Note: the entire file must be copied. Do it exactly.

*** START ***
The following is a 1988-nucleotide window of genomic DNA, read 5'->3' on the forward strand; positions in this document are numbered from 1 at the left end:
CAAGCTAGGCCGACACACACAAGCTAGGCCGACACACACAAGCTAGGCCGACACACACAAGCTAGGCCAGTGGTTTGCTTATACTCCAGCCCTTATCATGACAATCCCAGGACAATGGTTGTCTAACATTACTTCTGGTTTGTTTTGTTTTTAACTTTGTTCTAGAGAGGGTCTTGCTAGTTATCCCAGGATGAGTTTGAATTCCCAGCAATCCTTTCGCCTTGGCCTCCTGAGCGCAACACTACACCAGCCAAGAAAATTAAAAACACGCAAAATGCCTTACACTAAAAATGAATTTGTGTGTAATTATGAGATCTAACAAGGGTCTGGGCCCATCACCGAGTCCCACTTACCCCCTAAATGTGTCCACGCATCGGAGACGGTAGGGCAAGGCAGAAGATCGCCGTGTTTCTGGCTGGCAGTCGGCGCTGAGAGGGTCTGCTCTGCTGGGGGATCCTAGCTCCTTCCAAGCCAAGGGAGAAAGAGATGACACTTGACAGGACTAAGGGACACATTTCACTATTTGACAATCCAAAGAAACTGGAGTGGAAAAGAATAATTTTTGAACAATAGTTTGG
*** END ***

The following is a 1988-nucleotide window of genomic DNA, read 5'->3' on the forward strand; positions in this document are numbered from 1 at the left end:
CAAGCTAGGCCGACACACACAAGCTAGGCCGACACACACAAGCTAGGCCGACACACACAAGCTAGGCCAGTGGTTTGCTTATACTCCAGCCCTTATCATGACAATCCCAGGACAATGGTTGTCTAACATTACTTCTGGTTTGTTTTGTTTTTAACTTTGTTCTAGAGAGGGTCTTGCTAGTTATCCCAGGATGAGTTTGAATTCCCAGCAATCCTTTCGCCTTGGCCTCCTGAGCGCAACACTACACCAGCCAAGAAAATTAAAAACACGCAAAATGCCTTACACTAAAAATGAATTTGTGTGTAATTATGAGATCTAACAAGGGTCTGGGCCCATCACCGAGTCCCACTTACCCCCTAAATGTGTCCACGCATCGGAGACGGTAGGGCAAGGCAGAAGATCGCCGTGTTTCTGGCTGGCAGTCGGCGCTGAGAGGGTCTGCTCTGCTGGGGGATCCTAGCTCCTTCCAAGCCAAGGGAGAAAGAGATGACACTTGACAGGACTAAGGGACACATTTCACTATTTGACAATCCAAAGAAACTGGAGTGGAAAAGAATAATTTTTGAACAATAGTTTGG